How to Grow African Violet – Saintpaulia

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The African violet features velvety-soft, round leaves, and flowers that range from the common purple to pink, white, and many colors in between, depending on the variety.

Often grown under artificial light, African violets require bright light, particularly during winter. It must also stay warm, 65° to 75°F (18°-24°C), and humid to prosper. Ideally, place the potted plant in a water-filled pebble tray to provide moisture in the air. Avoid splashing water onto the leaves; water can cause spotting.

African violets bloom profusely
African violets bloom profusely

Get to know African Violet – Saintpaulia

  • Plant type: Tropical herbaceous perennial grown as a houseplant
  • Growing Zones and range: Indoors
  • Hardiness: Tender; keep warm 65° to 75°F (18°-24°C)
  • Height and width: 2”-5” tall, 3”-10” wide depending on the type
  • Foliage: Velvety, green, or variegated, fleshy leaves that grow between 3 and 12 inches (7.5-30cm) tall. Leaves are heart-shaped and hairy and grow in a basal rosette.
  • Flowers: Single or double blooms to 2 inches (5cm) wide appear just above the leaves; flower colors in pink, reds, corals, purple, lavender, and white; flowers resemble violets; they are flat and five-lobed.
  • Bloom time: Most types bloom several times a year
  • Uses: Houseplant
  • Common name: African Violet
  • Botanical name: Saintpaulia spp.
  • Family: Gesneriaceae
  • Origin: Tropical East Africa
Tray with pebbles and a bit of water creates the humidity African violets need.
A tray with pebbles and a bit of water creates the humidity African violets need.

Where to plant African Violet – Saintpaulia

  • Bright light, such as an east window in summer, and a south window in winter; to induce winter bloom, provide artificial light at night; does well long-term under grow lights
  • Needs high humidity, set on a tray filled with pebbles and water.
  • Plant in top-quality potting soil or a special mix for African violets
  • Grow African violets in shallow pots.

Planting and spacing African Violet – Saintpaulia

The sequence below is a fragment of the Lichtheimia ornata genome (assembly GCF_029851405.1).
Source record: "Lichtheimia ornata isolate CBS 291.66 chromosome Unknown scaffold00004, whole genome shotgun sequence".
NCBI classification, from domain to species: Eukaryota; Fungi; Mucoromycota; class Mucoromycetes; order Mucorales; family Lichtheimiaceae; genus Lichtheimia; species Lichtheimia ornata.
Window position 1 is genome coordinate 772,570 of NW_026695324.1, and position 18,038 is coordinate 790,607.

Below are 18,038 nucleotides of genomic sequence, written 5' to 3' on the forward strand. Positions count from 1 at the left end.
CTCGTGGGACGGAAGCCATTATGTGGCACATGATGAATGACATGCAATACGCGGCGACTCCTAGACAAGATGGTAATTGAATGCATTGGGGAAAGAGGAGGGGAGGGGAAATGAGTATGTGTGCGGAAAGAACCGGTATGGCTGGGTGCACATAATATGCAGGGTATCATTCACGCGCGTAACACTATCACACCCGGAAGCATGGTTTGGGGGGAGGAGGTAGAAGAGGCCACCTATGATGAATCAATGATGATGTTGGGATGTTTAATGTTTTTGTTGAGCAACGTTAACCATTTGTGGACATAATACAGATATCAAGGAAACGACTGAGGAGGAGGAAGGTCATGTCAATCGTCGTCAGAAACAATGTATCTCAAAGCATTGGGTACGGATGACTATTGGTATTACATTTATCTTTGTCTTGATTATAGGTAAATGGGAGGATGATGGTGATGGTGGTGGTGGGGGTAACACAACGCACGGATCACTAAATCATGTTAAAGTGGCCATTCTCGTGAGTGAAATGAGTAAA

• When planting, ensure the crown of the plant is above the level of the medium.
  • Leaves that touch the rim of the pot are sometimes killed by contact with eh soluble salts that build up on the rim. To prevent this, line the rim with aluminum foil or wax.

How to water and feed African Violet – Saintpaulia

  • Water by sitting the pot in a small bowl of water and letting the water soak upward
  • Allow soil to dry slightly between waterings; water carefully to avoid wetting leaves. Cold water can cause spots on leaves.
  • Fertilize with a half-strength 10-30-10 liquid fertilizer every time you water; fertilizers, especially for African violets, are ideal

African Violet – Saintpaulia care

  • Avoid setting African violets in drafts.
  • Add bonemeal each time you re-pot.
  • A lack of flowers may mean that the plant isn’t getting enough light, that the temperature is too high, or the soil is too dry.

Growing Africa Violet – Saintpaulia as a houseplant

  • African violets prefer a place where the temperature is warm light is bright and the humidity is medium to high.
  • Plant in a rich, soilless, well-drained medium, and keep it evenly moist at all times.
  • Be careful when watering not to drop water on the leaves or they will spot. Water only with warm water to prevent rings from developing on the leaves.
  • When planting, ensure the crown of the plant is above the level medium.
  • Plants can be grown under fluorescent lights especially in winter, to ensure maximum blooming.
  • Fertilize twice a month when the plant is growing and flowering.
  • Leaves that touch the rim of the pot are sometimes killed by contact with the soluble salts that build up on the rim. to prevent this, line the rim with aluminum foil or wax.
Propagating African violet by leaf cutting
Propagating African violet by leaf cutting

African Violet – Saintpaulia pests and diseases